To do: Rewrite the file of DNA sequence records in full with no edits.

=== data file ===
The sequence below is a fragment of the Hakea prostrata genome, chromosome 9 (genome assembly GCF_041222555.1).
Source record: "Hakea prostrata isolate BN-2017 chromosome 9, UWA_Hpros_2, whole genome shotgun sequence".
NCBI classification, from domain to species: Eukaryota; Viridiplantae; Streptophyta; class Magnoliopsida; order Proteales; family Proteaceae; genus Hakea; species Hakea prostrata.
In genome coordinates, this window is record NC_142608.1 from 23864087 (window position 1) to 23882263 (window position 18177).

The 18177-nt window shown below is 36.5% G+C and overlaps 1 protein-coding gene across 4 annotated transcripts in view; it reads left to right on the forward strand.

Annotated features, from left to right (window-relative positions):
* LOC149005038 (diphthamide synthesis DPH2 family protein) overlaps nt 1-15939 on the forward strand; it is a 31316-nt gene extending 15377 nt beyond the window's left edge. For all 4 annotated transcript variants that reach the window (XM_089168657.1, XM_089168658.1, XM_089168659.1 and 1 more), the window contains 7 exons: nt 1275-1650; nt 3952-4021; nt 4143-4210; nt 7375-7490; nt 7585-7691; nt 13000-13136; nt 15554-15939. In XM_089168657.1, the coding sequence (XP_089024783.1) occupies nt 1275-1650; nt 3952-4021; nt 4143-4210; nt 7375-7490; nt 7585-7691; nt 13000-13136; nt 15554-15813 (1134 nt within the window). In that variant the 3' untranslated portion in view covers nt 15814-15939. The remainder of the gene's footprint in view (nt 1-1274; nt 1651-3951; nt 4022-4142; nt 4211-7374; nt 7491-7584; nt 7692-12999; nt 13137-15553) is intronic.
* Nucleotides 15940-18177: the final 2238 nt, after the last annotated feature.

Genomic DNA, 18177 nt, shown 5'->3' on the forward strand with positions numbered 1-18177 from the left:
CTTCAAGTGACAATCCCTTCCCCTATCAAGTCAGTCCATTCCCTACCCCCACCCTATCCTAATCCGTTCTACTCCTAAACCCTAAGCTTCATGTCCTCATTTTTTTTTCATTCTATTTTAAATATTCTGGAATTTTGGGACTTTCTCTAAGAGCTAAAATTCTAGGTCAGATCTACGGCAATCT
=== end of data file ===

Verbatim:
The sequence below is a fragment of the Hakea prostrata genome, chromosome 9 (genome assembly GCF_041222555.1).
Source record: "Hakea prostrata isolate BN-2017 chromosome 9, UWA_Hpros_2, whole genome shotgun sequence".
NCBI classification, from domain to species: Eukaryota; Viridiplantae; Streptophyta; class Magnoliopsida; order Proteales; family Proteaceae; genus Hakea; species Hakea prostrata.
In genome coordinates, this window is record NC_142608.1 from 23864087 (window position 1) to 23882263 (window position 18177).

The 18177-nt window shown below is 36.5% G+C and overlaps 1 protein-coding gene across 4 annotated transcripts in view; it reads left to right on the forward strand.

Annotated features, from left to right (window-relative positions):
* LOC149005038 (diphthamide synthesis DPH2 family protein) overlaps nt 1-15939 on the forward strand; it is a 31316-nt gene extending 15377 nt beyond the window's left edge. For all 4 annotated transcript variants that reach the window (XM_089168657.1, XM_089168658.1, XM_089168659.1 and 1 more), the window contains 7 exons: nt 1275-1650; nt 3952-4021; nt 4143-4210; nt 7375-7490; nt 7585-7691; nt 13000-13136; nt 15554-15939. In XM_089168657.1, the coding sequence (XP_089024783.1) occupies nt 1275-1650; nt 3952-4021; nt 4143-4210; nt 7375-7490; nt 7585-7691; nt 13000-13136; nt 15554-15813 (1134 nt within the window). In that variant the 3' untranslated portion in view covers nt 15814-15939. The remainder of the gene's footprint in view (nt 1-1274; nt 1651-3951; nt 4022-4142; nt 4211-7374; nt 7491-7584; nt 7692-12999; nt 13137-15553) is intronic.
* Nucleotides 15940-18177: the final 2238 nt, after the last annotated feature.

Genomic DNA, 18177 nt, shown 5'->3' on the forward strand with positions numbered 1-18177 from the left:
CTTCAAGTGACAATCCCTTCCCCTATCAAGTCAGTCCATTCCCTACCCCCACCCTATCCTAATCCGTTCTACTCCTAAACCCTAAGCTTCATGTCCTCATTTTTTTTTCATTCTATTTTAAATATTCTGGAATTTTGGGACTTTCTCTAAGAGCTAAAATTCTAGGTCAGATCTACGGCAATCT